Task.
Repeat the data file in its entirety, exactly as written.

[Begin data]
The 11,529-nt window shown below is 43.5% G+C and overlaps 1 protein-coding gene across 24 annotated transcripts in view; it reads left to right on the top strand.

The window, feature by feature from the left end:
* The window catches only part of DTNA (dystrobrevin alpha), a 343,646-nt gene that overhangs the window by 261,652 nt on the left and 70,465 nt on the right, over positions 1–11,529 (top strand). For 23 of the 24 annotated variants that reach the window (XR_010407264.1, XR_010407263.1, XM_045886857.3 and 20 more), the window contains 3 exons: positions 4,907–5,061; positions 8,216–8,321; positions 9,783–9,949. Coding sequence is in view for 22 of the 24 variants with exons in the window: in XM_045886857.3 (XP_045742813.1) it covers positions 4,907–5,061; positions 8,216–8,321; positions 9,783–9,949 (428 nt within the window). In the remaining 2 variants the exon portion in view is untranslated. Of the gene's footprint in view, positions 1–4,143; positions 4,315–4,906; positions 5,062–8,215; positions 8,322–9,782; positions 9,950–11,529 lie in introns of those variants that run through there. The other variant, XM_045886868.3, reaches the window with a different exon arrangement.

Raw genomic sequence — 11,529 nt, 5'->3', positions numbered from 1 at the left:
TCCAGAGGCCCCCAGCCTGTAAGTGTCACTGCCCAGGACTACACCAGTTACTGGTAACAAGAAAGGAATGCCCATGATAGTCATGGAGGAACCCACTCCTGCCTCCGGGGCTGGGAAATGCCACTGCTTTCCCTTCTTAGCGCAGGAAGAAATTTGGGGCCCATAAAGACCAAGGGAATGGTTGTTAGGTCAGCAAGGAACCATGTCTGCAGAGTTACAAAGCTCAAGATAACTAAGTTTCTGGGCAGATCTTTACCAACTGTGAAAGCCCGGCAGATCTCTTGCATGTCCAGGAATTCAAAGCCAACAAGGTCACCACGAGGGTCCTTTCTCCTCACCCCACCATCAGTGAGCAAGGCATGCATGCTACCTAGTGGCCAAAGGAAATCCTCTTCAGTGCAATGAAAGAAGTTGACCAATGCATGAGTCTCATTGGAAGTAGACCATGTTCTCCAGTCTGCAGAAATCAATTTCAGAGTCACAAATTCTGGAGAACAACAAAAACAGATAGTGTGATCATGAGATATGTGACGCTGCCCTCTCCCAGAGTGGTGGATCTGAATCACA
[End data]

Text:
The 11,529-nt window shown below is 43.5% G+C and overlaps 1 protein-coding gene across 24 annotated transcripts in view; it reads left to right on the top strand.

The window, feature by feature from the left end:
* The window catches only part of DTNA (dystrobrevin alpha), a 343,646-nt gene that overhangs the window by 261,652 nt on the left and 70,465 nt on the right, over positions 1–11,529 (top strand). For 23 of the 24 annotated variants that reach the window (XR_010407264.1, XR_010407263.1, XM_045886857.3 and 20 more), the window contains 3 exons: positions 4,907–5,061; positions 8,216–8,321; positions 9,783–9,949. Coding sequence is in view for 22 of the 24 variants with exons in the window: in XM_045886857.3 (XP_045742813.1) it covers positions 4,907–5,061; positions 8,216–8,321; positions 9,783–9,949 (428 nt within the window). In the remaining 2 variants the exon portion in view is untranslated. Of the gene's footprint in view, positions 1–4,143; positions 4,315–4,906; positions 5,062–8,215; positions 8,322–9,782; positions 9,950–11,529 lie in introns of those variants that run through there. The other variant, XM_045886868.3, reaches the window with a different exon arrangement.

Raw genomic sequence — 11,529 nt, 5'->3', positions numbered from 1 at the left:
TCCAGAGGCCCCCAGCCTGTAAGTGTCACTGCCCAGGACTACACCAGTTACTGGTAACAAGAAAGGAATGCCCATGATAGTCATGGAGGAACCCACTCCTGCCTCCGGGGCTGGGAAATGCCACTGCTTTCCCTTCTTAGCGCAGGAAGAAATTTGGGGCCCATAAAGACCAAGGGAATGGTTGTTAGGTCAGCAAGGAACCATGTCTGCAGAGTTACAAAGCTCAAGATAACTAAGTTTCTGGGCAGATCTTTACCAACTGTGAAAGCCCGGCAGATCTCTTGCATGTCCAGGAATTCAAAGCCAACAAGGTCACCACGAGGGTCCTTTCTCCTCACCCCACCATCAGTGAGCAAGGCATGCATGCTACCTAGTGGCCAAAGGAAATCCTCTTCAGTGCAATGAAAGAAGTTGACCAATGCATGAGTCTCATTGGAAGTAGACCATGTTCTCCAGTCTGCAGAAATCAATTTCAGAGTCACAAATTCTGGAGAACAACAAAAACAGATAGTGTGATCATGAGATATGTGACGCTGCCCTCTCCCAGAGTGGTGGATCTGAATCACA